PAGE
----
International Air Transport Association
Formation19 April 1945; 79 years ago (1945-04-19) in Havana, Cuba
TypeInternational trade association
Headquarters800 Square Victoria
Montreal, Quebec
317 airlines (2023)[2] from over 120 countries and regions[3]
Willie Walsh

The International Air Transport Association (IATA /ˈɑːtə/) is a trade association of the world's airlines founded in 1945.[4] IATA has been described as a cartel since, in addition to setting technical standards for airlines, IATA also organized tariff conferences that served as a forum for price fixing.[5][6]

According to IATA, as of 2023 it represents 317 airlines,[2] including major carriers, from over 120 countries.[3] The IATA's member airlines account for carrying approximately 82% (2020)[7] of total available seat miles air traffic. IATA supports airline activity and helps formulate industry policy and standards. It is headquartered in Montreal, Canada with executive offices in Geneva, Switzerland.[8]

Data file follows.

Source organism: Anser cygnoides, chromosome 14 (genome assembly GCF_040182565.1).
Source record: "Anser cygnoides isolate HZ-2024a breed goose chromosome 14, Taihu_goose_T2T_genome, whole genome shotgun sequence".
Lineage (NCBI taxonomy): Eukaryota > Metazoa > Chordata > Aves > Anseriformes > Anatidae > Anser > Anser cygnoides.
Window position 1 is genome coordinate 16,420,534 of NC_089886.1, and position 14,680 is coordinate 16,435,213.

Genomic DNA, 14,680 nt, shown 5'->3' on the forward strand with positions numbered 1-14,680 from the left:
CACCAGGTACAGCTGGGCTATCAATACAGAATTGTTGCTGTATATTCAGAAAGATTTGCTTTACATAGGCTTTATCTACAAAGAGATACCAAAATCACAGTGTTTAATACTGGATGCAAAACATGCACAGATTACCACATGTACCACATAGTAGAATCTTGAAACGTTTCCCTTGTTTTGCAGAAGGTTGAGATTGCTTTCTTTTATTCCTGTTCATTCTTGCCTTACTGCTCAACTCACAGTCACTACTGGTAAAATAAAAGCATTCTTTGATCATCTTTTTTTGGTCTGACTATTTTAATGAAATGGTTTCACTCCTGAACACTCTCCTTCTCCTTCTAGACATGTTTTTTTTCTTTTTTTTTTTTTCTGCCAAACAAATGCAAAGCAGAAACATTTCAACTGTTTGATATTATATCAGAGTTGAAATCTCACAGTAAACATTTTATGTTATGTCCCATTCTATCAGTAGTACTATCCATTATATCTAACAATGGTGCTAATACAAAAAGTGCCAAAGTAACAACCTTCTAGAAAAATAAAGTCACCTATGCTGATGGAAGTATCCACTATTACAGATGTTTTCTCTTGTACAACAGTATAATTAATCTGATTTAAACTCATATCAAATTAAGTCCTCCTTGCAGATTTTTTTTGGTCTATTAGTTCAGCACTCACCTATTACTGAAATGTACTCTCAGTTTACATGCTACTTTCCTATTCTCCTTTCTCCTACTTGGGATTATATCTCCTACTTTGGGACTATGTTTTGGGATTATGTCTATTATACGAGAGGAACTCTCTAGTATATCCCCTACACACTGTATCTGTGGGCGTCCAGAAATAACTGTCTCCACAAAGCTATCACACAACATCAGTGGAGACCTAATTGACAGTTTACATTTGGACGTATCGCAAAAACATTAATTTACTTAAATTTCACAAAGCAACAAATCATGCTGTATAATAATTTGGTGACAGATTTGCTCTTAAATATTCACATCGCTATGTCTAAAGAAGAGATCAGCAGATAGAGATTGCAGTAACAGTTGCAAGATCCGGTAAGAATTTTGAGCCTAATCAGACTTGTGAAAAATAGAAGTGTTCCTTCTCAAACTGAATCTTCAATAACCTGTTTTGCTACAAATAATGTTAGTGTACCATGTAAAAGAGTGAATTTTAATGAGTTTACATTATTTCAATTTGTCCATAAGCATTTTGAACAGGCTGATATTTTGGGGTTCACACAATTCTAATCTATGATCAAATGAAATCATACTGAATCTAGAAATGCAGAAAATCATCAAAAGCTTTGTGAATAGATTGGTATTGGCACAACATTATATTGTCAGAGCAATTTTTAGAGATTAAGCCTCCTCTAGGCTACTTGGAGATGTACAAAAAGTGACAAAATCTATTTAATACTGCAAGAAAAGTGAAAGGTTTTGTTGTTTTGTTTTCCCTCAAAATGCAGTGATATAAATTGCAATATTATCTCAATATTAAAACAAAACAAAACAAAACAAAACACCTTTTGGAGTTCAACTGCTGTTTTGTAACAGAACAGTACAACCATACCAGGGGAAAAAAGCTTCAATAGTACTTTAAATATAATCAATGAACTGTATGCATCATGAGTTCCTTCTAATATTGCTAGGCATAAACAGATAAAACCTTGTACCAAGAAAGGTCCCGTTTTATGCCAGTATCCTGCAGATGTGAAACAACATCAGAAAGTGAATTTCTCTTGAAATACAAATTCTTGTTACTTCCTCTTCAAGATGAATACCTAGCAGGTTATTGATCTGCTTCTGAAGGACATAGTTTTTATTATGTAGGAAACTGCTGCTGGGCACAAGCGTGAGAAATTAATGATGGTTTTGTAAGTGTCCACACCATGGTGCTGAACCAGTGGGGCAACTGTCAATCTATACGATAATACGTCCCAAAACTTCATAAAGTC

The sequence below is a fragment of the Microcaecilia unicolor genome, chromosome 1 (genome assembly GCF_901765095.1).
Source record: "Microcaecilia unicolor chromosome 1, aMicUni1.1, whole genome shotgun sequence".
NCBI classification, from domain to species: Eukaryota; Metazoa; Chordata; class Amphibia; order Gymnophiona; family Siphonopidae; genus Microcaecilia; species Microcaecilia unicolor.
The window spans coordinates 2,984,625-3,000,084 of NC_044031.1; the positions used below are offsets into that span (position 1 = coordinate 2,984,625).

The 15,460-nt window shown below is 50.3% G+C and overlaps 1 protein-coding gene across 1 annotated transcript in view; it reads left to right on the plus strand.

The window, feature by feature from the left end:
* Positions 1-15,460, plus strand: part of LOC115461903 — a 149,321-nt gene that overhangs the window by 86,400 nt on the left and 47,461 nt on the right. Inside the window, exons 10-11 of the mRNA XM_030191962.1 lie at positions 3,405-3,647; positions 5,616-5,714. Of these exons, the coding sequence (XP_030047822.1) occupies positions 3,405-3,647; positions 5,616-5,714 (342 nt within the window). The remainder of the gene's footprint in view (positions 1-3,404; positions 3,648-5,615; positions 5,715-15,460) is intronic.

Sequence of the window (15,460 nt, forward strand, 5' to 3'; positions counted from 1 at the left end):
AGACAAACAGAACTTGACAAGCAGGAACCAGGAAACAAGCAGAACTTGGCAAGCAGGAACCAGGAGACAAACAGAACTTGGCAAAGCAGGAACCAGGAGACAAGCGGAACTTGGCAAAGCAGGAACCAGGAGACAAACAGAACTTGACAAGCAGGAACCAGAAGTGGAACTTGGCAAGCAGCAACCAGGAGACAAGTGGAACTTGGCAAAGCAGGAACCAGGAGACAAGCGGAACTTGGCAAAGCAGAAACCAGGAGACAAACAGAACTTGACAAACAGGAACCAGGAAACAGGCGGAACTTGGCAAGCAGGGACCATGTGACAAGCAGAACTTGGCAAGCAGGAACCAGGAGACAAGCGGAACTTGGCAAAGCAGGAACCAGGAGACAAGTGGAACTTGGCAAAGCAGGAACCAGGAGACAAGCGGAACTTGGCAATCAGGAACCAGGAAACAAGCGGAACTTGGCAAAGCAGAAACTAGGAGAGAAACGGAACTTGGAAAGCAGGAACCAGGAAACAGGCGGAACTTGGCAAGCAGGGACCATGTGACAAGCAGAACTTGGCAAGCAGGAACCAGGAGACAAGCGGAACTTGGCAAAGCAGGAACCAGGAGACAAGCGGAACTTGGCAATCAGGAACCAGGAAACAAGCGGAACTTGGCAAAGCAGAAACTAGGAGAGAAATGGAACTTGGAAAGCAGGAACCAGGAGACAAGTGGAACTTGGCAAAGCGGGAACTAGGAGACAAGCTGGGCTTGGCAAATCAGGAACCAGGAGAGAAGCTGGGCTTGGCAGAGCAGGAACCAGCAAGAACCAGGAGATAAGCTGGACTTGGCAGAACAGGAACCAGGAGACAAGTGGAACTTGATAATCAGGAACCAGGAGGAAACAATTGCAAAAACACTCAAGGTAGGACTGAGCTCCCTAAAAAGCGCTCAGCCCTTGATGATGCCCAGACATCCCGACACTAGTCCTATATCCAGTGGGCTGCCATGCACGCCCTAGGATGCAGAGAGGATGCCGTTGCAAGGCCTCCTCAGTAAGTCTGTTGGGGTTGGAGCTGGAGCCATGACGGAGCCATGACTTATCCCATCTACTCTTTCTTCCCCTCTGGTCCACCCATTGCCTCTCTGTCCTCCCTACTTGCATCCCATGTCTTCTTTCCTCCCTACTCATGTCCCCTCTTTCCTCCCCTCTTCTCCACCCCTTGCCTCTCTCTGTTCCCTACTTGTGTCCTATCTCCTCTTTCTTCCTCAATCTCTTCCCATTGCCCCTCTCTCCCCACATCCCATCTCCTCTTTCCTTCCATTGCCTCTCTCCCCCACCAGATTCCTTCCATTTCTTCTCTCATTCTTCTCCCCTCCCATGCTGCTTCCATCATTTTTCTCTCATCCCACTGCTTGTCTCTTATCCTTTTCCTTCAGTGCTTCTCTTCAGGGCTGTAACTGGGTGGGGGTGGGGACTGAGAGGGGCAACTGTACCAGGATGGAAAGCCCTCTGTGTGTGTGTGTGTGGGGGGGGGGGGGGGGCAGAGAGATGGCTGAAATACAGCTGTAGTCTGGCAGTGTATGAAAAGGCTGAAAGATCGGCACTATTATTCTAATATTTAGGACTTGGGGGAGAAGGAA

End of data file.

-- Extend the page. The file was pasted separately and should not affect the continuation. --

IATA was formed in April 1945 in Havana, Cuba. It is the successor to the International Air Traffic Association, which was formed in 1919 at The Hague, Netherlands.[9][10] At its founding,[which?] IATA consisted of 57 airlines from 31 countries. Much of IATA's early work was technical and IATA provided input to the newly created International Civil Aviation Organization (ICAO), which was reflected in the annexes of the Chicago Convention in 1944, the international treaty that still governs international air transport.

IATA headquarters in Montreal (Tour de la Bourse)